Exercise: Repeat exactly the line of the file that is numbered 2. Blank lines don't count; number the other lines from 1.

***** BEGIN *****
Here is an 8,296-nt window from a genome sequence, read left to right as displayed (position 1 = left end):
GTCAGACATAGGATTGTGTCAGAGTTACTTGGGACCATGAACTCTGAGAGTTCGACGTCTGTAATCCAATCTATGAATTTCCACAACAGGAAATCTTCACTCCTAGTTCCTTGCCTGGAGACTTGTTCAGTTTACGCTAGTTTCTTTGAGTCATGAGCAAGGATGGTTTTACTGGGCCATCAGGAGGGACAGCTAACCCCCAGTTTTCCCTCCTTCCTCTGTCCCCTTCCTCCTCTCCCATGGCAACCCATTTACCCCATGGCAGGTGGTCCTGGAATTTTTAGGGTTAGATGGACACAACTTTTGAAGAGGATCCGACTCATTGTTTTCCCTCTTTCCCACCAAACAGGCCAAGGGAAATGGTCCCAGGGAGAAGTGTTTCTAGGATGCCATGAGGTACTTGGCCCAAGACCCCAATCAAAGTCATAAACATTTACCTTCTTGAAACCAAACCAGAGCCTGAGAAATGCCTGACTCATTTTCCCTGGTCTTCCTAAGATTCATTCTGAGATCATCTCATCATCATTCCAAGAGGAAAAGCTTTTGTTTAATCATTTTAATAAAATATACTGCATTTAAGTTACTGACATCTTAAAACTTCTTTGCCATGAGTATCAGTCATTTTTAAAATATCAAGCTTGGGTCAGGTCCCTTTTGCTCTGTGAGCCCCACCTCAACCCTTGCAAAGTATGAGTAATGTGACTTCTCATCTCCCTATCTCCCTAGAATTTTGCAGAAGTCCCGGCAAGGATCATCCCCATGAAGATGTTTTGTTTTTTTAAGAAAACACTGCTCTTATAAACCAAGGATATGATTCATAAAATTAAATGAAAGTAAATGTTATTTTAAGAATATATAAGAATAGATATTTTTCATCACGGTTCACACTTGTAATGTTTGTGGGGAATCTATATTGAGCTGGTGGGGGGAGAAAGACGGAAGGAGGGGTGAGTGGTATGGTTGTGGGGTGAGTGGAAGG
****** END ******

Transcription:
GTCAGACATAGGATTGTGTCAGAGTTACTTGGGACCATGAACTCTGAGAGTTCGACGTCTGTAATCCAATCTATGAATTTCCACAACAGGAAATCTTCACTCCTAGTTCCTTGCCTGGAGACTTGTTCAGTTTACGCTAGTTTCTTTGAGTCATGAGCAAGGATGGTTTTACTGGGCCATCAGGAGGGACAGCTAACCCCCAGTTTTCCCTCCTTCCTCTGTCCCCTTCCTCCTCTCCCATGGCAACCCATTTACCCCATGGCAGGTGGTCCTGGAATTTTTAGGGTTAGATGGACACAACTTTTGAAGAGGATCCGACTCATTGTTTTCCCTCTTTCCCACCAAACAGGCCAAGGGAAATGGTCCCAGGGAGAAGTGTTTCTAGGATGCCATGAGGTACTTGGCCCAAGACCCCAATCAAAGTCATAAACATTTACCTTCTTGAAACCAAACCAGAGCCTGAGAAATGCCTGACTCATTTTCCCTGGTCTTCCTAAGATTCATTCTGAGATCATCTCATCATCATTCCAAGAGGAAAAGCTTTTGTTTAATCATTTTAATAAAATATACTGCATTTAAGTTACTGACATCTTAAAACTTCTTTGCCATGAGTATCAGTCATTTTTAAAATATCAAGCTTGGGTCAGGTCCCTTTTGCTCTGTGAGCCCCACCTCAACCCTTGCAAAGTATGAGTAATGTGACTTCTCATCTCCCTATCTCCCTAGAATTTTGCAGAAGTCCCGGCAAGGATCATCCCCATGAAGATGTTTTGTTTTTTTAAGAAAACACTGCTCTTATAAACCAAGGATATGATTCATAAAATTAAATGAAAGTAAATGTTATTTTAAGAATATATAAGAATAGATATTTTTCATCACGGTTCACACTTGTAATGTTTGTGGGGAATCTATATTGAGCTGGTGGGGGGAGAAAGACGGAAGGAGGGGTGAGTGGTATGGTTGTGGGGTGAGTGGAAGG